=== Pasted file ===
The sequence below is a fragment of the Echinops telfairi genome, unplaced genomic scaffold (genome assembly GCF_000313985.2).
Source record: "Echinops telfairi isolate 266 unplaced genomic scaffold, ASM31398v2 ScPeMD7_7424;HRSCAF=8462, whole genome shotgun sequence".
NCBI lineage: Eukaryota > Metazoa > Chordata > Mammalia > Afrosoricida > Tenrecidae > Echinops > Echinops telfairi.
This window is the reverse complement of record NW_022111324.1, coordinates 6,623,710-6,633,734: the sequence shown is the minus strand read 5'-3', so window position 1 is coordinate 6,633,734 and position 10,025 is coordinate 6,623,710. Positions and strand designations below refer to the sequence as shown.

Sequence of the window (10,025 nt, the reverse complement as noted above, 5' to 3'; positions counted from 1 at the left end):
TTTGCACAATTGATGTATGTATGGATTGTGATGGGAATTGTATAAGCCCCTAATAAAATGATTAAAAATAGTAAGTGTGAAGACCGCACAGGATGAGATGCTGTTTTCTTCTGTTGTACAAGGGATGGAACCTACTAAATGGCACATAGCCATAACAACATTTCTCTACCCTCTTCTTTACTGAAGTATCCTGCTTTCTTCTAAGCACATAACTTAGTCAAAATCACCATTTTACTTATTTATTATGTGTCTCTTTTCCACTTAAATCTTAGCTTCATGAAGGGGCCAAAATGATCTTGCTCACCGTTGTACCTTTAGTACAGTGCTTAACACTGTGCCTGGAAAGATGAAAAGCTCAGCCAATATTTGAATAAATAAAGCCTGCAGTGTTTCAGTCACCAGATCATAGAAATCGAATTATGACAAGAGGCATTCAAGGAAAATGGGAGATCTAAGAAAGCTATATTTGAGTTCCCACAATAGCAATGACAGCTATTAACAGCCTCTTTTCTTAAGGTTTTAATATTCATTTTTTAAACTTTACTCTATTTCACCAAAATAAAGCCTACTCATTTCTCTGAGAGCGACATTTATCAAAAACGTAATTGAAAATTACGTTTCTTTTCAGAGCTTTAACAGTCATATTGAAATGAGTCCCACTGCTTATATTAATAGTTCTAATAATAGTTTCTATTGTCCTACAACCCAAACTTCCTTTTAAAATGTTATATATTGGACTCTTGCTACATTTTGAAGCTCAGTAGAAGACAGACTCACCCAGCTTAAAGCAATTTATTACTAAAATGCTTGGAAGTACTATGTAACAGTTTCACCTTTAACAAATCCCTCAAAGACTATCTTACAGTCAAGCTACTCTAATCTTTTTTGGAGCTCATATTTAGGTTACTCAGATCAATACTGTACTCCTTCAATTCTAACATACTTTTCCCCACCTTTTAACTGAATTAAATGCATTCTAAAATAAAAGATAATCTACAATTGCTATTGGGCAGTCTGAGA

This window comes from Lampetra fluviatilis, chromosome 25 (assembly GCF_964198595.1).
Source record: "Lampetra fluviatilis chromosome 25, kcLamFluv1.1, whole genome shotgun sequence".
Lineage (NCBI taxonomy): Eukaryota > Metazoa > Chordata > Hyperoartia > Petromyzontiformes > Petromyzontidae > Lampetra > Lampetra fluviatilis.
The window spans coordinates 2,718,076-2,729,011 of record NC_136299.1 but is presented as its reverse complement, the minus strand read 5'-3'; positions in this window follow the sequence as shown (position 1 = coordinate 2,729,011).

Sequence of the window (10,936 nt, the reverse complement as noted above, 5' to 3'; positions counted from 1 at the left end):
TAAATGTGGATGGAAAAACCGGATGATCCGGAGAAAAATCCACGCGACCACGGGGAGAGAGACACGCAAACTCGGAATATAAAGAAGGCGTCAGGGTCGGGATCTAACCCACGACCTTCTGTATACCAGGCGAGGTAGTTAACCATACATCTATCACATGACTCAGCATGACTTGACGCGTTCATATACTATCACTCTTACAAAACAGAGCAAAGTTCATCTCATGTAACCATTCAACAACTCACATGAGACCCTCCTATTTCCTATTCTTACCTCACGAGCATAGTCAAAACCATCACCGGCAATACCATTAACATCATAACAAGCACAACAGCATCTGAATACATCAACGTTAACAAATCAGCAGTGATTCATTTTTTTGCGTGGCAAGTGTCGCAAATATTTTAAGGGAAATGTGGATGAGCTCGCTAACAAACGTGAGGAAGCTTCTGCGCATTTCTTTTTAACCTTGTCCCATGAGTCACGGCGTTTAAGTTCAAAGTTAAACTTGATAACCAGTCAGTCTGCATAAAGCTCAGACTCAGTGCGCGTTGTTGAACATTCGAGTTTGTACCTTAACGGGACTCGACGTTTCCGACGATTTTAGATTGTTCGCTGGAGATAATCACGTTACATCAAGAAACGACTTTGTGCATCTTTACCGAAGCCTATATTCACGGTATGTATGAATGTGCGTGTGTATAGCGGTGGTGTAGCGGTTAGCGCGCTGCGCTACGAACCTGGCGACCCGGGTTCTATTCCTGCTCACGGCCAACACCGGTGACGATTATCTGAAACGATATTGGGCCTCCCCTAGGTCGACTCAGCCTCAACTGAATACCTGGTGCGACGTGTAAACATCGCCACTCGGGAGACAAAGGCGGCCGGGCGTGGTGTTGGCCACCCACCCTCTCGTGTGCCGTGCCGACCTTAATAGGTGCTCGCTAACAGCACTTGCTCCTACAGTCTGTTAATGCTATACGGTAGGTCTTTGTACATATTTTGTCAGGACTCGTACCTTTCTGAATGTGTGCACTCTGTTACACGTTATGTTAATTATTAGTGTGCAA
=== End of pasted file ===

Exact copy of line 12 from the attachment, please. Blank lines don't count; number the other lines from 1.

TAAATGTGGATGGAAAAACCGGATGATCCGGAGAAAAATCCACGCGACCACGGGGAGAGAGACACGCAAACTCGGAATATAAAGAAGGCGTCAGGGTCGGGATCTAACCCACGACCTTCTGTATACCAGGCGAGGTAGTTAACCATACATCTATCACATGACTCAGCATGACTTGACGCGTTCATATACTATCACTCTTACAAAACAGAGCAAAGTTCATCTCATGTAACCATTCAACAACTCACATGAGACCCTCCTATTTCCTATTCTTACCTCACGAGCATAGTCAAAACCATCACCGGCAATACCATTAACATCATAACAAGCACAACAGCATCTGAATACATCAACGTTAACAAATCAGCAGTGATTCATTTTTTTGCGTGGCAAGTGTCGCAAATATTTTAAGGGAAATGTGGATGAGCTCGCTAACAAACGTGAGGAAGCTTCTGCGCATTTCTTTTTAACCTTGTCCCATGAGTCACGGCGTTTAAGTTCAAAGTTAAACTTGATAACCAGTCAGTCTGCATAAAGCTCAGACTCAGTGCGCGTTGTTGAACATTCGAGTTTGTACCTTAACGGGACTCGACGTTTCCGACGATTTTAGATTGTTCGCTGGAGATAATCACGTTACATCAAGAAACGACTTTGTGCATCTTTACCGAAGCCTATATTCACGGTATGTATGAATGTGCGTGTGTATAGCGGTGGTGTAGCGGTTAGCGCGCTGCGCTACGAACCTGGCGACCCGGGTTCTATTCCTGCTCACGGCCAACACCGGTGACGATTATCTGAAACGATATTGGGCCTCCCCTAGGTCGACTCAGCCTCAACTGAATACCTGGTGCGACGTGTAAACATCGCCACTCGGGAGACAAAGGCGGCCGGGCGTGGTGTTGGCCACCCACCCTCTCGTGTGCCGTGCCGACCTTAATAGGTGCTCGCTAACAGCACTTGCTCCTACAGTCTGTTAATGCTATACGGTAGGTCTTTGTACATATTTTGTCAGGACTCGTACCTTTCTGAATGTGTGCACTCTGTTACACGTTATGTTAATTATTAGTGTGCAA